Masahudu Ankiilu Kunateh, Ghanaian Chronicle
March 11, 2013
Ghana's telecom market leader, MTN Ghana, has announced that in bid to further improve upon its network services across the length and breadth of the country, an amount of $105 million will be spent this year on network upgrading and expansion.
The Corporate Services Executive of MTN Ghana, Madam Cynthia Lumor, disclosed this when she paid a courtesy call on the editorial team of The Chronicle in Accra over the weekend.
The MTN entourage was made up of Madam Lumor, leader of the delegation, Mrs. Georgina Asare Fiagbenu, Senior Manager for MTN Ghana Corporate Communications, Ms Efua Falconer, a Corporate Communications Manager at MTN Ghana, and the Media Manager at the Marketing Division of MTN Ghana, Mr. Franklin Sowa.
Madam Lumor revealed that since coming into Ghana in 2007, the leading telecom service provider in Ghana and beyond had spent a princely amount of $1.2 billion on the MTN network.
The outspoken MTN communication chief further disclosed that part of the $105 million investment pack would be spent on a national fibre optic cable, as well as the laying of a metro fibre cable in the Kumasi metropolis to augment data service for the people and businesses of the populous metropolis.
In addition to these, the telecom giant would also invest another fraction of the amount on 3G new telecom sites, which will bring the total of MTN 3G sites to 994, while over 200 new 2G sites are expected to be rolled out this year, according to Madam Lumor.
"All these investments are meant at providing quality telecom services to our subscribers. We are in business because of them," she stated.
Touching on the challenges of MTN, Madam Lumor stressed that according to research there was no definite relationship between the use of mobile phone, mounting of masts, and its effects on the human being.
"This notwithstanding, there is still a perception among most Ghanaians, particularly those in the rural areas, that telecom masts have health effects. This perception makes it very cumbersome in obtaining permits to erect telecom masts in the country," she intimated.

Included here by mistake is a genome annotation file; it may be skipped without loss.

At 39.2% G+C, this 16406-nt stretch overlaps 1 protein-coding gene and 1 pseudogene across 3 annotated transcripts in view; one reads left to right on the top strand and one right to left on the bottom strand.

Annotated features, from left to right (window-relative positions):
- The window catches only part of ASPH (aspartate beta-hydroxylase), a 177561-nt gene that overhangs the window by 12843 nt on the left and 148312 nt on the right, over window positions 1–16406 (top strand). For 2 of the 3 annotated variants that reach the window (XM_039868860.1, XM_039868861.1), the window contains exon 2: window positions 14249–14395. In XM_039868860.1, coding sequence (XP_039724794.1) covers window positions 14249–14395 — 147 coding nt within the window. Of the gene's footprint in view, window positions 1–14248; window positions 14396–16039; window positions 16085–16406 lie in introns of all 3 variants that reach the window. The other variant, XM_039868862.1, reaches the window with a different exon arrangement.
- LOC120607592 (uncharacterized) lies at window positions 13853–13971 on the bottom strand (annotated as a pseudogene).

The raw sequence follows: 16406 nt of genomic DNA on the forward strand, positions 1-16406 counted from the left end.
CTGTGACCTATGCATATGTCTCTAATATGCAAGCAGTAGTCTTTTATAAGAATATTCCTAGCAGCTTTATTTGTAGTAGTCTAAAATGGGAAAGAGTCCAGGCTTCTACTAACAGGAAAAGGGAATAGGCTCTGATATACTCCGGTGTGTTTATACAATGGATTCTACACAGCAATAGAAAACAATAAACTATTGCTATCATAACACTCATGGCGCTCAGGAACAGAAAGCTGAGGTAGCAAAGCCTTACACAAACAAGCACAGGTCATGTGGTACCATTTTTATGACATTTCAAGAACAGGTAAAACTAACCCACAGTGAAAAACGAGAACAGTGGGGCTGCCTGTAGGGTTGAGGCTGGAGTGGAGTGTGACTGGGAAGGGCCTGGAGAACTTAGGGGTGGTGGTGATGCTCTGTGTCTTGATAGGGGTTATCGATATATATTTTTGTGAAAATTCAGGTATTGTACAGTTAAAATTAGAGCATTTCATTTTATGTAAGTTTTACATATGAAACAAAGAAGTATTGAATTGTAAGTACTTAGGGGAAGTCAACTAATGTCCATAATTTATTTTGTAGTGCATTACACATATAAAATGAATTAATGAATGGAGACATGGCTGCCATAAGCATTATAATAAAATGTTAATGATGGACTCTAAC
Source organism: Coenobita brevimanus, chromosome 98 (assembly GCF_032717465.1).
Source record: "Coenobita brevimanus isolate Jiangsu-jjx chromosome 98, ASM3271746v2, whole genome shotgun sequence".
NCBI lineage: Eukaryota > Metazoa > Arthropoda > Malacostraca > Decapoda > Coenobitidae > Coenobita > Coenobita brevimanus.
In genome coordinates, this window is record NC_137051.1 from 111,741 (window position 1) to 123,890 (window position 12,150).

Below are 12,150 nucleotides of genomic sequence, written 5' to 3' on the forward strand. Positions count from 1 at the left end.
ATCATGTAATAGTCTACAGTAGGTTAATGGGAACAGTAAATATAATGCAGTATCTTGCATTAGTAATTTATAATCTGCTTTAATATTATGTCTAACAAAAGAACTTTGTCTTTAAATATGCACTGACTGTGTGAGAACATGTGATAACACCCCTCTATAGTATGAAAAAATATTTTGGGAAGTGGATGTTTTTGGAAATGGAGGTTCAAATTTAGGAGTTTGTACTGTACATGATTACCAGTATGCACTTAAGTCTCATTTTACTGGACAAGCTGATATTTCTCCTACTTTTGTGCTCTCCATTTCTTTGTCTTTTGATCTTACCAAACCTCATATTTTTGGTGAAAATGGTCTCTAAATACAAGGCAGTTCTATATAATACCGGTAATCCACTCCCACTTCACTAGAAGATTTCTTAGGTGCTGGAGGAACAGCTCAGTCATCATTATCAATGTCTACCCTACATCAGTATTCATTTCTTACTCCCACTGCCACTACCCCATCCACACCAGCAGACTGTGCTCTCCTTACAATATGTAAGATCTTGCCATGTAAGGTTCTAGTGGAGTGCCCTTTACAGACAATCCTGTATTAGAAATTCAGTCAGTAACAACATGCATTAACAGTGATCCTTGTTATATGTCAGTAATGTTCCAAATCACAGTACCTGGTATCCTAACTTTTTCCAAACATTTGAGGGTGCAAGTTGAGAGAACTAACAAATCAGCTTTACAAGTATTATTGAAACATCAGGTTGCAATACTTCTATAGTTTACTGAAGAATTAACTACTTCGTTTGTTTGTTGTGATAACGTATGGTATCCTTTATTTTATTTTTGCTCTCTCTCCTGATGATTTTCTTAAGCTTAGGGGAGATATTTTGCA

Madam Lumor was quick to say: "People keep on asking why we don't co-locate. We do co-locate. There are a lot of places that we (telecom firms) have to erect new masts. Obtaining new permit for new sites is therefore a challenge."
But, she admitted: "The more telecom companies share telecom towers, the more the revenue for them."
To address the perception that telecom masts were not free from health effects, the MTN senior officials called on the media to help them (telecom operators) erase the erroneous perception, by reporting extensively on the telecom mast conundrum.
Another key challenge Madam Lumor and her team complained bitterly about was the fibre cable cut craze. They explained that MTN and its counterpart telecom operators were losing thousands of Ghana cedis daily to fibre cable cuts.
She mentioned road constructors, and lately, illegal miners, popularly known in Ghana as galamsey operators, as the major culprits of fibre cable cuts in this West African country.
When quizzed whether the telecom companies always obtained permission from the Ghana Highways Authority (GHA) and other stakeholders before laying the fibre cables, Madam Lumor answered in the affirmative.
"We write letter(s) to inform GHA before embarking on the laying of fibre cables. We have engaged the GHA and other stakeholders in a series of workshops, but the situation continues," she lamented.
Madam Lumor, however, observed that in the past, telecom operators did not explain some of these challenges to their subscribers, but the public need to understand what MTN and other operators were going through.
According to her, fibre cuts internet connectivity, as well as calls, and said that despite these challenges, MTN was working hard to provide reliable and quality services to its subscribers.
The third challenge, Madam Lumor and her colleagues complained about, was the ongoing power crisis, which is hitting hard on the operations of MTN and several companies.
In her own words: "For MTN and other big companies, the cost of the power crisis is greater. Our equipment are affected by the frequent power outages.
"Though, we have standby generators, the recent hikes on the prices of petroleum products further increased our cost of production," the Corporate Services Executive of MTN Ghana stated.
To address the power crisis, Madam Lumor revealed that plans were at afoot to install solar panels in some selected areas, to help cushion the telecom giant from the nemesis of the power crisis.
On her part, the Senior Manager for MTN Ghana Corporate Communications, Mrs. Georgina Asare Fiagbenu, appealed to the media to customise some of their pages or airtime for telecom reporting.
This, she believed, would enable the media attract some sponsorship from MTN and other telecom operators in the country.
Mrs. Fiagbenu also used the occasion to urge the editorial team of The Chronicle and other media organisations to show key interest in issues affecting MTN and other telecom operators.
Adding his voice, the Media Manager at the Marketing Division of MTN Ghana, Mr. Franklin Sowa, appealed to publishers and media owners to, as a matter of urgency, rebuild the reading culture among Ghanaians, so as to boost the print industry.
Welcoming the MTN delegation, the Associate Editor of The Chronicle, Mr. Emmanuel Akli, commended MTN for extending its services to the rural areas of the country.
He advised MTN and other telecom service providers to educate Ghanaians to erase the erroneous perception that telecom masts have health effects on people who live close to them.
Mr, Akli also appealed to the management of MTN to increase their rate of advertisements in the newspapers, saying, "We have been supporting MTN, so you should also support us."